|Birth: ||Jul. 31, 1891|
|Death: ||Jul. 7, 1967|
Sykesville, The Way It Was
"Dutchie" by Frank Humphrey
Back in the early twenties, Sykesville was able to support two Tonsorial Parlors, and then there was Little Dutchie Wolfgang.
Robert (Chubb) Bruce was located in the little room just east of the Silver Front Bar and Grill.
Theodore (Red) Pomoroy was set up in the room between the Smith Hotel and the Estes and Long Building.
Now Chubb and Red each had a two-chair operation and a guy could get the finest from a hair wash, hair cut, a shave complete with lotion, lilac water, bay rum, "the works," if one was willing to spare the time and pay the price which could add up to maybe a buck ten cents or more.
When a guy came out to face the world from either of these places he was sure ready for action. It showed and he also smelled good.
Now Dutchies, that was an entirely different operation. Situated in what is now the Keystone Bank parking lot were two small weather-beaten old "L" shaped buildings that had never been forced to support a coat of paint - no never.
Dutchie set up his single chair operation in what was originally the kitchen of the house next to the alley.
Dutchie specialized in hair cuts, but he would give you a shave if time permitted. You see, the success of his operation was directly dependent upon the working conditions at the mines. If work was slack or the mines were out on strike each kid in town would invariably support one of those funny looking hair cuts that the mothers usually gave, but, in normal times on the Saturday after pay day the kids would line up, maybe twenty or thirty deep, to get a Dutchie three minute, ten cent special.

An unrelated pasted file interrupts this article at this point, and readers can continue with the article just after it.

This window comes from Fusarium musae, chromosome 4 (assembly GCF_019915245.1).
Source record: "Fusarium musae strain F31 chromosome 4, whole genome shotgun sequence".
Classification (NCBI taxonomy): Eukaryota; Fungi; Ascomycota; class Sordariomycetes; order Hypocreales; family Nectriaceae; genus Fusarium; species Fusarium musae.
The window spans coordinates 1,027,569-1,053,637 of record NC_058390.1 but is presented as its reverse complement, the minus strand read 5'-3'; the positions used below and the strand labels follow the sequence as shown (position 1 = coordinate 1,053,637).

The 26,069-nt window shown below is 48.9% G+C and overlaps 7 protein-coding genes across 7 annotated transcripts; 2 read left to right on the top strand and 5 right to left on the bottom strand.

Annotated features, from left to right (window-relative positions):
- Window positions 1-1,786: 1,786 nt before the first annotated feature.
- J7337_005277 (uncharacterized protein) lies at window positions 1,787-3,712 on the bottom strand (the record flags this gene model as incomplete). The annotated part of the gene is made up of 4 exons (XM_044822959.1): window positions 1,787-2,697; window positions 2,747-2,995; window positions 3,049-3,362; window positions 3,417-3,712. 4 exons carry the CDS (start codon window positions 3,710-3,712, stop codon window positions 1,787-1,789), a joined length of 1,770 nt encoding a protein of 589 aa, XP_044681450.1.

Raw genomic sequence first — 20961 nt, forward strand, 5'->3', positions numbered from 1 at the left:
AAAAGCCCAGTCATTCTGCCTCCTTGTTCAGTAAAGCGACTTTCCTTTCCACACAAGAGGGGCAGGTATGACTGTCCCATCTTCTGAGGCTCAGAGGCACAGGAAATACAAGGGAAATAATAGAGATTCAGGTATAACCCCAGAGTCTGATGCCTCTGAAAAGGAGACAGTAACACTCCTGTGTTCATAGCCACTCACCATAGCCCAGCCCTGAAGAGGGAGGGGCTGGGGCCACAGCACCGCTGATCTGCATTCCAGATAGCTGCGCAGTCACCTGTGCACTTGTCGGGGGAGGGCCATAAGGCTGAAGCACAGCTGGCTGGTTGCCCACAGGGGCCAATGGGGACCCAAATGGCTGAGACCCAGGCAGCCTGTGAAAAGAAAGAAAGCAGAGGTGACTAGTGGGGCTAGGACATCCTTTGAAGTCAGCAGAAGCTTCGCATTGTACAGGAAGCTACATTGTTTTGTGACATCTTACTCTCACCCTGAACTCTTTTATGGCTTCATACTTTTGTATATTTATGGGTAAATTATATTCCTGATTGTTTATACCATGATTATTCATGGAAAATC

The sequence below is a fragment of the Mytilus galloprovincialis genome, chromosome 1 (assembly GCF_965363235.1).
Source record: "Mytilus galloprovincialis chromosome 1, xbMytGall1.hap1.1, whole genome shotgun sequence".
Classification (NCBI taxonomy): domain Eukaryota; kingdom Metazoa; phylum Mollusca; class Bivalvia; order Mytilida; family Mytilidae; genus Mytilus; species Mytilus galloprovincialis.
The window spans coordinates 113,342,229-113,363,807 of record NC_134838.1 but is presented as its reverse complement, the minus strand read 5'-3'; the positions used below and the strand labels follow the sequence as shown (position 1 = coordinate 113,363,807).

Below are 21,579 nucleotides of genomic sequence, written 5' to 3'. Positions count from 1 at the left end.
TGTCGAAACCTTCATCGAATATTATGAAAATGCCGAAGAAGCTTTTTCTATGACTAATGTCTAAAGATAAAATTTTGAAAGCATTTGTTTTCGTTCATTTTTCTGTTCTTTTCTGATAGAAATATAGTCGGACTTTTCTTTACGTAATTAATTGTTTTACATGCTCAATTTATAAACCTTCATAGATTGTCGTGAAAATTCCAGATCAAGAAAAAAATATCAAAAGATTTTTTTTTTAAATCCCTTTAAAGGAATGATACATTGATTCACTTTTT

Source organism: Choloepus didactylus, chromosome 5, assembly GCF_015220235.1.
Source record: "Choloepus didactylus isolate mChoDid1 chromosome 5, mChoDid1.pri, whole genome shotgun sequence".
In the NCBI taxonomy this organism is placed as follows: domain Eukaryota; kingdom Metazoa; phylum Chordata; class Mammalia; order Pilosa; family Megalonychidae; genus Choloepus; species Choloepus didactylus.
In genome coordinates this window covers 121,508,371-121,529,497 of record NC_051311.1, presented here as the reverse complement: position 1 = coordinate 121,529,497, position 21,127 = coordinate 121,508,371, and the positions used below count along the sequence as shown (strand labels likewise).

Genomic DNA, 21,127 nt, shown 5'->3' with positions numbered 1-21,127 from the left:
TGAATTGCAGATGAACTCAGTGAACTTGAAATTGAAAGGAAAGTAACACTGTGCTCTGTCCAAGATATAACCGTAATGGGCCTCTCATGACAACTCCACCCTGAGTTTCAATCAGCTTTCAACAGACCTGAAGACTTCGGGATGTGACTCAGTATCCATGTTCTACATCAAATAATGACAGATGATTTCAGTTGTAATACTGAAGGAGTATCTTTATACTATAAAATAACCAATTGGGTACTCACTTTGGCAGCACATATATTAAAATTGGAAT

By observing the kid's hair cuts in town one had a true barometer or indicator as to the working conditions at the mines at the time.
It was said that the best day that Dutchie ever had was a little shy of a hundred heads. This happened on a Saturday before the Easter holidays one year.
Conditions were usually considered normal when Dutchie would be walking about his shop with hair well above his ankles. I'm sure each good day would produce enough of the stuff to stuff a mattress - a king size that is.
In those days there were no electric clippers or such equipment but that meant nothing to Little Dutchie. He was a true dynamo with the tools he had to work with and when in his regular routine he operated with very little, if any, unnecessary lost motions. He was efficiency personified.
Dutchie was much needed and appreciated in Sykesville and I might say that every town of any size should have at least one "Dutchie."
Published in the Sykesville-Post Dispatch,
June 15, 1989
Isaac William Wolfgang (1864 - 1905)
Savilla Malinda Zufall Wolfgang (1864 - 1927)
Lillian Irene Anderson Wolfgang (1897 - 1969)*
Mabel Elisabeth Wolfgang Allen (1914 - 1999)*
Ruth Marie Wolfgang Minnick (1916 - 1998)*
Lula Irene Wolfgang Clark (1917 - 2009)*
Merle David Wolfgang (1920 - 1993)*
Thomas LeRoy Wolfgang (1926 - 1990)*
John Leslie Wolfgang (1927 - 2004)*
Harvey R. Wolfgang (1887 - 1894)*
Norman Ellsworth Wolfgang (1888 - 1891)*
Oriel Philip Edgar Wolfgang (1890 - 1890)*
Merle David Wolfgang (1891 - 1967)
Nora E. Wolfgang (1896 - 1897)*
Lula Mae Wolfgang Reekie (1898 - 1979)*
Roy Wolfgang (1902 - 1992)*
Sykesville Memorial Cemetery
Maintained by: Diane Wolfgang Ross
Originally Created by: Barb Kopshina
Record added: Mar 16, 2008
Find A Grave Memorial# 25308169